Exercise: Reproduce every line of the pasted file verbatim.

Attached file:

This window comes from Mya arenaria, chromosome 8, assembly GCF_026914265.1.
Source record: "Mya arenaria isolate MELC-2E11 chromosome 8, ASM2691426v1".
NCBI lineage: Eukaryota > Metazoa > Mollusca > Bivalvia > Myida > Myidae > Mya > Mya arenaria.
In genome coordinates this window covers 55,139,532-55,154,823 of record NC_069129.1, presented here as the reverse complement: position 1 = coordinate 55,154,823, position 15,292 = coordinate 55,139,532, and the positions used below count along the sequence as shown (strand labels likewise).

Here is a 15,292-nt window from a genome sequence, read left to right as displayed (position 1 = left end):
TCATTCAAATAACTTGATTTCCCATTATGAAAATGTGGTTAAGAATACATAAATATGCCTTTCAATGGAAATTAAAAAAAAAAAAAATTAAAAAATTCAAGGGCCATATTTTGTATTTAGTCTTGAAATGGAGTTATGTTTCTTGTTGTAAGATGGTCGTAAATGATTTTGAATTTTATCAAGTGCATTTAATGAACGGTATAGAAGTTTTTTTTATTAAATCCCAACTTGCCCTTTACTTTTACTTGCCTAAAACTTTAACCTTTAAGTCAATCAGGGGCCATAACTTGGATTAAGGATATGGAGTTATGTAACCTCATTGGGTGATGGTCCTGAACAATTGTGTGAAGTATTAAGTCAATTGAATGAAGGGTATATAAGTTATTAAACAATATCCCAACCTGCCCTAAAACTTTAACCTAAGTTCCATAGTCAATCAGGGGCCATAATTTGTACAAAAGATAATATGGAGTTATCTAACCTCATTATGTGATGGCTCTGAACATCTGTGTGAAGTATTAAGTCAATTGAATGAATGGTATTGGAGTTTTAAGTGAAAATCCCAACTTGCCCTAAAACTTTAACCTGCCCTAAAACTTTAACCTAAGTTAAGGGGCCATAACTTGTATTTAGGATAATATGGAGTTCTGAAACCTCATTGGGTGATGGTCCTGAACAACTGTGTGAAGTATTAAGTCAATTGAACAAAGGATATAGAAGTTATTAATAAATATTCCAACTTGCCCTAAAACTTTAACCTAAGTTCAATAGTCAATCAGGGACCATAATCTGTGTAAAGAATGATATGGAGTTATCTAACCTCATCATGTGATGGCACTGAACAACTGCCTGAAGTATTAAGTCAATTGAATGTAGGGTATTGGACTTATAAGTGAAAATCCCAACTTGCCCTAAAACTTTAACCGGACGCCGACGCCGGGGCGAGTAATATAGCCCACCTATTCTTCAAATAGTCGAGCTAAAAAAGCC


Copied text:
This window comes from Mya arenaria, chromosome 8, assembly GCF_026914265.1.
Source record: "Mya arenaria isolate MELC-2E11 chromosome 8, ASM2691426v1".
NCBI lineage: Eukaryota > Metazoa > Mollusca > Bivalvia > Myida > Myidae > Mya > Mya arenaria.
In genome coordinates this window covers 55,139,532-55,154,823 of record NC_069129.1, presented here as the reverse complement: position 1 = coordinate 55,154,823, position 15,292 = coordinate 55,139,532, and the positions used below count along the sequence as shown (strand labels likewise).

Here is a 15,292-nt window from a genome sequence, read left to right as displayed (position 1 = left end):
TCATTCAAATAACTTGATTTCCCATTATGAAAATGTGGTTAAGAATACATAAATATGCCTTTCAATGGAAATTAAAAAAAAAAAAAATTAAAAAATTCAAGGGCCATATTTTGTATTTAGTCTTGAAATGGAGTTATGTTTCTTGTTGTAAGATGGTCGTAAATGATTTTGAATTTTATCAAGTGCATTTAATGAACGGTATAGAAGTTTTTTTTATTAAATCCCAACTTGCCCTTTACTTTTACTTGCCTAAAACTTTAACCTTTAAGTCAATCAGGGGCCATAACTTGGATTAAGGATATGGAGTTATGTAACCTCATTGGGTGATGGTCCTGAACAATTGTGTGAAGTATTAAGTCAATTGAATGAAGGGTATATAAGTTATTAAACAATATCCCAACCTGCCCTAAAACTTTAACCTAAGTTCCATAGTCAATCAGGGGCCATAATTTGTACAAAAGATAATATGGAGTTATCTAACCTCATTATGTGATGGCTCTGAACATCTGTGTGAAGTATTAAGTCAATTGAATGAATGGTATTGGAGTTTTAAGTGAAAATCCCAACTTGCCCTAAAACTTTAACCTGCCCTAAAACTTTAACCTAAGTTAAGGGGCCATAACTTGTATTTAGGATAATATGGAGTTCTGAAACCTCATTGGGTGATGGTCCTGAACAACTGTGTGAAGTATTAAGTCAATTGAACAAAGGATATAGAAGTTATTAATAAATATTCCAACTTGCCCTAAAACTTTAACCTAAGTTCAATAGTCAATCAGGGACCATAATCTGTGTAAAGAATGATATGGAGTTATCTAACCTCATCATGTGATGGCACTGAACAACTGCCTGAAGTATTAAGTCAATTGAATGTAGGGTATTGGACTTATAAGTGAAAATCCCAACTTGCCCTAAAACTTTAACCGGACGCCGACGCCGGGGCGAGTAATATAGCCCACCTATTCTTCAAATAGTCGAGCTAAAAAAGCC